Following yesterday's announcement that Valentino Rossi would be joining Yamaha, Mick Doohan - HRC's general manager of racing - has given a multiple world champion's insight on the biggest shake-up in the premier-class for over a decade.

Mick, who won all his five premier-class world championships with Honda, began by praising his former rider - but also stated that Rossi's motives were as much about business as anything else.

"Good on Valentino if that's what he wants to do," said Doohan, also a former Repsol rider. "He's had a great run with Honda, but at the end of the day business is business. The business side of things has probably been as big an influence as anything on him taking up the option to ride for another team.

"The challenge for any rider in Valentino's position is to stay at the top of the game and making sure the environment is right. He's obviously confident in his ability to pull all the various pieces together to keep winning," added the Aussie, perhaps hinting at the impending departure of Repsol crew chief Jerry Burgess to join Rossi at Yamaha.

During his own record-breaking career, Doohan was rumoured to have made the same decision as Rossi - to voluntarily leave Honda for Yamaha. That never happened and Doohan would ride for HRC until his injury induced retirement in 1999.

Because he never left Honda, the 'thunder from down under' has had to face the 'best rider on the best bike' argument that Rossi himself has begun to grow sick of, but stated that Yamaha have now realised they need a great rider to win again - and have decided to get 'serious'.

Yamaha dominated the premier-class at the end of the 80s and early 90s with the likes of Eddie Lawson and Wayne Rainey. Indeed, their last world crown was claimed by Rainey in 1992 when the American took his third 500cc title in a row - beating the likes of Doohan in the process.

Tragically, Rainey was paralysed while in a tight title battle with Suzuki's Kevin Schwantz for the 1993 world championship. Since Rainey, Yamaha's challenge has been led by the likes of Luca Cadalora, Norick Abe and more latterly Max Biaggi - all riders that Doohan doesn't appear to rate, although his dislike of Biaggi after their 1998 clash has never been in doubt.

"Yamaha hasn't had a really strong rider since Wayne Rainey (pictured leading Doohan in the 1991 Czech Grand Prix) and they haven't won a championship since '92. Valentino knows that, as I did when there was talk I'd go there (Yamaha) at various stages of my career," said Doohan, who took the first of his five consecutive championships in 1994.

"This time around it appears Yamaha are sick of losing. They've decided to do something and get serious about needing to win. They obviously believe Valentino is the rider to go with to get the results they want," he added.

Turning to who will inherit Rossi's status at Honda, the only rider Doohan even named was Nicky Hayden - despite the likes of Colin Edwards, Sete Gibernau and Biaggi being on HRC books - although he thinks the kid from Kentucky is still too 'green' for an immediate championship challenge.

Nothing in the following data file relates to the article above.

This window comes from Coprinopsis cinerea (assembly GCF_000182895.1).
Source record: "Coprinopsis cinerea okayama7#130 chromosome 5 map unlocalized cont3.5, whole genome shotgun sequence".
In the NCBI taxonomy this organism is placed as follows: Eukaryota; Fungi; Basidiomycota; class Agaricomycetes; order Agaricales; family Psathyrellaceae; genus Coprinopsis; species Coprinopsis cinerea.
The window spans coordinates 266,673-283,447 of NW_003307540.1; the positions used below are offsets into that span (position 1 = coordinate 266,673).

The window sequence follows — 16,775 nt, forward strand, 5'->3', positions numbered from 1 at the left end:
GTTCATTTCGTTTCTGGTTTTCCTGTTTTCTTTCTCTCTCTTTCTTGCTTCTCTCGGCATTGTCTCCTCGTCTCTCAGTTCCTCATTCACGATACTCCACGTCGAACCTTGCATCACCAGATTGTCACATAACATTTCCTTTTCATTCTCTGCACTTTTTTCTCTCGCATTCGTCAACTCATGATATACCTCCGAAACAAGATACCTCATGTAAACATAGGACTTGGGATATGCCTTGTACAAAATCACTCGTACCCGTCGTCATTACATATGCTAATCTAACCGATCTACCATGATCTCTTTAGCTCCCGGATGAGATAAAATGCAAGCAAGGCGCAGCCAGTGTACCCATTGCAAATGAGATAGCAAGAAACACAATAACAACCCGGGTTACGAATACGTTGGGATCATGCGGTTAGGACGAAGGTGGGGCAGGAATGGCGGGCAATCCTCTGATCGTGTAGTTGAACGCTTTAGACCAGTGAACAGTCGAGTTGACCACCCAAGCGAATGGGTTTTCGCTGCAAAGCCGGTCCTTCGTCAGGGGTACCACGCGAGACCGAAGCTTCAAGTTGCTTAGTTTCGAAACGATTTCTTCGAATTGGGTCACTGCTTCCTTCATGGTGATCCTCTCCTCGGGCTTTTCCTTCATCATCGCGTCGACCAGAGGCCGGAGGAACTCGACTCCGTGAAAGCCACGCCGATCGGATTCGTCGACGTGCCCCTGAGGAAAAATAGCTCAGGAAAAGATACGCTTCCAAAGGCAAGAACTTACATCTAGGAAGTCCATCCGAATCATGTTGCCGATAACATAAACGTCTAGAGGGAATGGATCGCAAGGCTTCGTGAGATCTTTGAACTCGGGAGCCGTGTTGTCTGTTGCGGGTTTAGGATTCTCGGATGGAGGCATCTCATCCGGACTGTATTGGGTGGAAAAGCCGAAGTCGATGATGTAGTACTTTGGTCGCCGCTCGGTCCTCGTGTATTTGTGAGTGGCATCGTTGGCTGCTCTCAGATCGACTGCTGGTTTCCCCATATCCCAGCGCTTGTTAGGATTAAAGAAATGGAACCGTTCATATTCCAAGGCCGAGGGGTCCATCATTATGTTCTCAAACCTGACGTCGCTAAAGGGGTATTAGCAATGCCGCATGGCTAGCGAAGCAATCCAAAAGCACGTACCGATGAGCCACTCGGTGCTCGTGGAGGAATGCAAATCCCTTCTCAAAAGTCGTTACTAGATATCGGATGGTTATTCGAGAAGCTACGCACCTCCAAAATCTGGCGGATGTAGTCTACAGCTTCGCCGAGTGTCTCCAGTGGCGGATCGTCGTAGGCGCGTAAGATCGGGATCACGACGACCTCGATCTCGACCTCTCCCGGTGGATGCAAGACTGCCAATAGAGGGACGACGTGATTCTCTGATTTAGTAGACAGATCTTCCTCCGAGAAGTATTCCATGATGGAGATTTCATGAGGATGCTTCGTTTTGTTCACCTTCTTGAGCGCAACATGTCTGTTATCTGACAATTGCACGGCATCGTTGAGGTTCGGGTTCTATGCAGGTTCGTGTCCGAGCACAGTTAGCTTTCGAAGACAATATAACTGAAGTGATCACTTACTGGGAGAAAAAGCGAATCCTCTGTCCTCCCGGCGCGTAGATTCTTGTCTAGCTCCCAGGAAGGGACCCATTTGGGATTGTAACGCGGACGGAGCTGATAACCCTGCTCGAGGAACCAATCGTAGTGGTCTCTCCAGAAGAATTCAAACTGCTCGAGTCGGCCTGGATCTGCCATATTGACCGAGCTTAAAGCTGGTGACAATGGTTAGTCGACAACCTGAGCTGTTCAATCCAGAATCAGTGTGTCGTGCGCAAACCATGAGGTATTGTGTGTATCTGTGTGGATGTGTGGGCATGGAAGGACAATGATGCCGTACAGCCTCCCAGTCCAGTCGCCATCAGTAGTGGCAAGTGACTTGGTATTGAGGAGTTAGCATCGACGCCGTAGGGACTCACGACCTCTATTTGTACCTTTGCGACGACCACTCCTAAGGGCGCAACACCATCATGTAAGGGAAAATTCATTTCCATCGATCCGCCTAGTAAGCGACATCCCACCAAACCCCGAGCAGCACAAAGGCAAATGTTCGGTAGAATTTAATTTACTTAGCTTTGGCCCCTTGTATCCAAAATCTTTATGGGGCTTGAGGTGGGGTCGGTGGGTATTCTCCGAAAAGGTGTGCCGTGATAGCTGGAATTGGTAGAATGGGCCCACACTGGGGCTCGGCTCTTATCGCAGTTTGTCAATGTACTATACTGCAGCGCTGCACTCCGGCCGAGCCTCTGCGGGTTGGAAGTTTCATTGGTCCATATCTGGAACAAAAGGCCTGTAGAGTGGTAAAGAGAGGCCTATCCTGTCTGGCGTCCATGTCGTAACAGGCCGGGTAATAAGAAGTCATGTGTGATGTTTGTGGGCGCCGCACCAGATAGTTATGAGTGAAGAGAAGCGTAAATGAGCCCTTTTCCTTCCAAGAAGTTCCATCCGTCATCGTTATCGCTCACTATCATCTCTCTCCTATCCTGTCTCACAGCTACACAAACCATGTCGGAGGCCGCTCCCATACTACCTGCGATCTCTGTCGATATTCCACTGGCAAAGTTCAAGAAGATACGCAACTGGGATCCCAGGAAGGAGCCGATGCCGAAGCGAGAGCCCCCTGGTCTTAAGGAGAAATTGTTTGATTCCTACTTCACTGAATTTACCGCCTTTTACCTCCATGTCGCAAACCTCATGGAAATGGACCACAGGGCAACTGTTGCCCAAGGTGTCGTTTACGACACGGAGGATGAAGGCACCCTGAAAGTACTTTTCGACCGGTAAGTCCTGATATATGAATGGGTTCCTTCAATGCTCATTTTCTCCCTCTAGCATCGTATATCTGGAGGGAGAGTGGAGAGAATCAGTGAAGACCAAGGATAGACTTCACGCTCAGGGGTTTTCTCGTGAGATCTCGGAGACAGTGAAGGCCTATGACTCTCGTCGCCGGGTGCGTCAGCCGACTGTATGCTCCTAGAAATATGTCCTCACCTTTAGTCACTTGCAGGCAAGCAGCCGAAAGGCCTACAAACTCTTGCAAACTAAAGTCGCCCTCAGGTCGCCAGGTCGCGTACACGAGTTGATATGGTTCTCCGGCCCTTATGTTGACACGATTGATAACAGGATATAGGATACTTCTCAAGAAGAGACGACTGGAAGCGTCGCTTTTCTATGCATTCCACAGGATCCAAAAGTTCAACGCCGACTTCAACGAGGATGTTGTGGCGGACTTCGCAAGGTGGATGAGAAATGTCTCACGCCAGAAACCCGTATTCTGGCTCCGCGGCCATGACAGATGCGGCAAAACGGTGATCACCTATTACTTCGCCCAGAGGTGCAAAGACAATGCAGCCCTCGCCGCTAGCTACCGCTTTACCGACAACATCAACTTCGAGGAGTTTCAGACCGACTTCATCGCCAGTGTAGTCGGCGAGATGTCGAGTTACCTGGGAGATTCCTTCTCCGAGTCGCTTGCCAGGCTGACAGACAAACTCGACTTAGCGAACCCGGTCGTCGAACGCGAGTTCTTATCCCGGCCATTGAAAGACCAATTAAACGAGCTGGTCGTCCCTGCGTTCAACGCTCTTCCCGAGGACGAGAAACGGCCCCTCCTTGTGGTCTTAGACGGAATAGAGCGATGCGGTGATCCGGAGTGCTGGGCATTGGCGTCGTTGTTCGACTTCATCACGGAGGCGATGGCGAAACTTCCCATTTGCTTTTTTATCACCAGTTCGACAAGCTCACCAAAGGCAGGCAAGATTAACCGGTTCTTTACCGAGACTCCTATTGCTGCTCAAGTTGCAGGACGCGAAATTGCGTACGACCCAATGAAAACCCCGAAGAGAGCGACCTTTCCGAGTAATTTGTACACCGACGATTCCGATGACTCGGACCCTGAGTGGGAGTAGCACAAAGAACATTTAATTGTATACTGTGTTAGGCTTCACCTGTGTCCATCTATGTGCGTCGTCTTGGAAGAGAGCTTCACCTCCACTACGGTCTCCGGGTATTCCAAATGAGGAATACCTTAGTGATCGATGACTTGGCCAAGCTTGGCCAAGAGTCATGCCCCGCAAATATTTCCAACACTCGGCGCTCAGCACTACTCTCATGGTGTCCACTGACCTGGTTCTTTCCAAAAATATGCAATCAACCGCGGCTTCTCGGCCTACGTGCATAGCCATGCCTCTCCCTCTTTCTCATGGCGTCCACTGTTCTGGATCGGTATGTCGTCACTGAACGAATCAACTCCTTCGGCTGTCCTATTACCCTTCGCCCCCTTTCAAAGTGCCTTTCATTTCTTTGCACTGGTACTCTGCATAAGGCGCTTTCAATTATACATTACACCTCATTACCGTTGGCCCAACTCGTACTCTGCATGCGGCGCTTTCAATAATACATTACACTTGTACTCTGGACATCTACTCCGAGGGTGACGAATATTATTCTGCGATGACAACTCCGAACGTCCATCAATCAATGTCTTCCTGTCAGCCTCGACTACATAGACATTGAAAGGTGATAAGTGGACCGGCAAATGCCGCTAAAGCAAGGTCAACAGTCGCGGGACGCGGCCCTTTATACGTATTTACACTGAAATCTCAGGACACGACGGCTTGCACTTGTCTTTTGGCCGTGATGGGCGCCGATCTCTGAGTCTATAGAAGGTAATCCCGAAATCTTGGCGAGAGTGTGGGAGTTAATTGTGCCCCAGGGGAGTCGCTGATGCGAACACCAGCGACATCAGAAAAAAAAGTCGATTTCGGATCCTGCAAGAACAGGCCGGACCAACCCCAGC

"Honda will still be in a strong position (next season), with plenty of numbers out there," stated Mick. "Nicky Hayden is probably Honda's biggest long-term asset, but he's still a little bit green."

Doohan's concern now appears to be that Honda needs a rider who can take a machine and guide its development to the point where it's a world championship winner - something he credits Rossi with having achieved with the RC211V, while doubting the likes of Biaggi, Roberts, Checa, Barros and Jacque could do it.

"The challenge for the Honda riders will be to match Valentino's consistency race-by-race. Honda also have to keep their development on the correct track," he explained. "You need a rider who can develop the bike. Honda have had Valentino in recent seasons, whereas Yamaha and Suzuki haven't had that."

Looking ahead to next year's much anticipated battle, Doohan - perhaps in an effort to reduce expectation on Honda - still backs Rossi as the man to beat, despite the M1 taking a best GP finish of third this year.

"Valentino is still going to be the guy to beat for next year's championship," commented Mick. "He may need a little time in the beginning to win as dominantly as he did on the Honda, but his consistency will still be a plus."

While Rossi has labelled his new challenge as 'a little bit crazy', Doohan thinks it's a much more realistic proposition - and that the gap between Honda, Ducati and Yamaha isn't as big as many think.

"In all honesty I don't think the Yamaha is that much behind the Honda," Doohan claimed. "While Valentino has been doing most of the winning recently, there's not much between the next Honda and the Yamaha, or the Ducati.

"When I was riding (Luca) Cadalora was on a Yamaha he said you needed a Honda to win," he continued. "When Cadalora got a Honda his results basically didn't change. We've seen the same with (Max) Biaggi when he changed from Honda to Yamaha, and then back to Honda.

"Overall I'm not that surprised about Valentino changing. As I said before, business is business, and Yamaha decided they wanted a winning rider," Doohan concluded.

In the past 10 years, since the start of the 1994 season, Honda have won nine 500cc/MotoGP world championship titles (Doohan: 1994-1998, Alex Criville: 1999, Rossi: 2001-2003) and Suzuki one (Roberts: 2000).

There have been 151 races in those 10 seasons - Honda have won 115, Yamaha 21, Suzuki 13, Cagiva 1, and Ducati 1.

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